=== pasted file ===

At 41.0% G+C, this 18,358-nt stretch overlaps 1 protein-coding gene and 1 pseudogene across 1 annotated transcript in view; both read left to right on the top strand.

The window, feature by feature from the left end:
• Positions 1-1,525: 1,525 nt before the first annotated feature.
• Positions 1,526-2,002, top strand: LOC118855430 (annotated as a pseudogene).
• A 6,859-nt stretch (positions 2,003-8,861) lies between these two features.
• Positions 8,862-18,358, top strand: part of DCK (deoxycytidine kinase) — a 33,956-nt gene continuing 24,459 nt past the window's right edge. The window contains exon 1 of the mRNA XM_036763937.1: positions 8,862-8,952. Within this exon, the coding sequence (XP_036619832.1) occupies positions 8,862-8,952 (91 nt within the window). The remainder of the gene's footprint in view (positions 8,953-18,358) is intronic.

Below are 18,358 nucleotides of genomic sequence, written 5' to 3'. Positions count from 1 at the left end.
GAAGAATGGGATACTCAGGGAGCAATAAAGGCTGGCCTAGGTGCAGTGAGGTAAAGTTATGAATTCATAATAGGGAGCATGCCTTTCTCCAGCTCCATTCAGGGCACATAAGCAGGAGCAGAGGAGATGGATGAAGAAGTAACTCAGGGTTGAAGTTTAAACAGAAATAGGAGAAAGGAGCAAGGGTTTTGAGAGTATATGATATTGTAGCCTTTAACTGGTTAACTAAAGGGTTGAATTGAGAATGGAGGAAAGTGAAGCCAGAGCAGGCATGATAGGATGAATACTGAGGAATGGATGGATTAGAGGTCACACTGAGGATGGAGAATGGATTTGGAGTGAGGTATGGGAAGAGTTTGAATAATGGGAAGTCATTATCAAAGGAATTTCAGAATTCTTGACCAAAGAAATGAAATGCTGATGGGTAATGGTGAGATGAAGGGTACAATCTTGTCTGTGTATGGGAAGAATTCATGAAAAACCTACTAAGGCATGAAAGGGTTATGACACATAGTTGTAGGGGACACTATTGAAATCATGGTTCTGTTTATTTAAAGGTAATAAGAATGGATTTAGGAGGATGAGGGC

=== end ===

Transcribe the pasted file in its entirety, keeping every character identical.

At 41.0% G+C, this 18,358-nt stretch overlaps 1 protein-coding gene and 1 pseudogene across 1 annotated transcript in view; both read left to right on the top strand.

The window, feature by feature from the left end:
• Positions 1-1,525: 1,525 nt before the first annotated feature.
• Positions 1,526-2,002, top strand: LOC118855430 (annotated as a pseudogene).
• A 6,859-nt stretch (positions 2,003-8,861) lies between these two features.
• Positions 8,862-18,358, top strand: part of DCK (deoxycytidine kinase) — a 33,956-nt gene continuing 24,459 nt past the window's right edge. The window contains exon 1 of the mRNA XM_036763937.1: positions 8,862-8,952. Within this exon, the coding sequence (XP_036619832.1) occupies positions 8,862-8,952 (91 nt within the window). The remainder of the gene's footprint in view (positions 8,953-18,358) is intronic.

Below are 18,358 nucleotides of genomic sequence, written 5' to 3'. Positions count from 1 at the left end.
GAAGAATGGGATACTCAGGGAGCAATAAAGGCTGGCCTAGGTGCAGTGAGGTAAAGTTATGAATTCATAATAGGGAGCATGCCTTTCTCCAGCTCCATTCAGGGCACATAAGCAGGAGCAGAGGAGATGGATGAAGAAGTAACTCAGGGTTGAAGTTTAAACAGAAATAGGAGAAAGGAGCAAGGGTTTTGAGAGTATATGATATTGTAGCCTTTAACTGGTTAACTAAAGGGTTGAATTGAGAATGGAGGAAAGTGAAGCCAGAGCAGGCATGATAGGATGAATACTGAGGAATGGATGGATTAGAGGTCACACTGAGGATGGAGAATGGATTTGGAGTGAGGTATGGGAAGAGTTTGAATAATGGGAAGTCATTATCAAAGGAATTTCAGAATTCTTGACCAAAGAAATGAAATGCTGATGGGTAATGGTGAGATGAAGGGTACAATCTTGTCTGTGTATGGGAAGAATTCATGAAAAACCTACTAAGGCATGAAAGGGTTATGACACATAGTTGTAGGGGACACTATTGAAATCATGGTTCTGTTTATTTAAAGGTAATAAGAATGGATTTAGGAGGATGAGGGC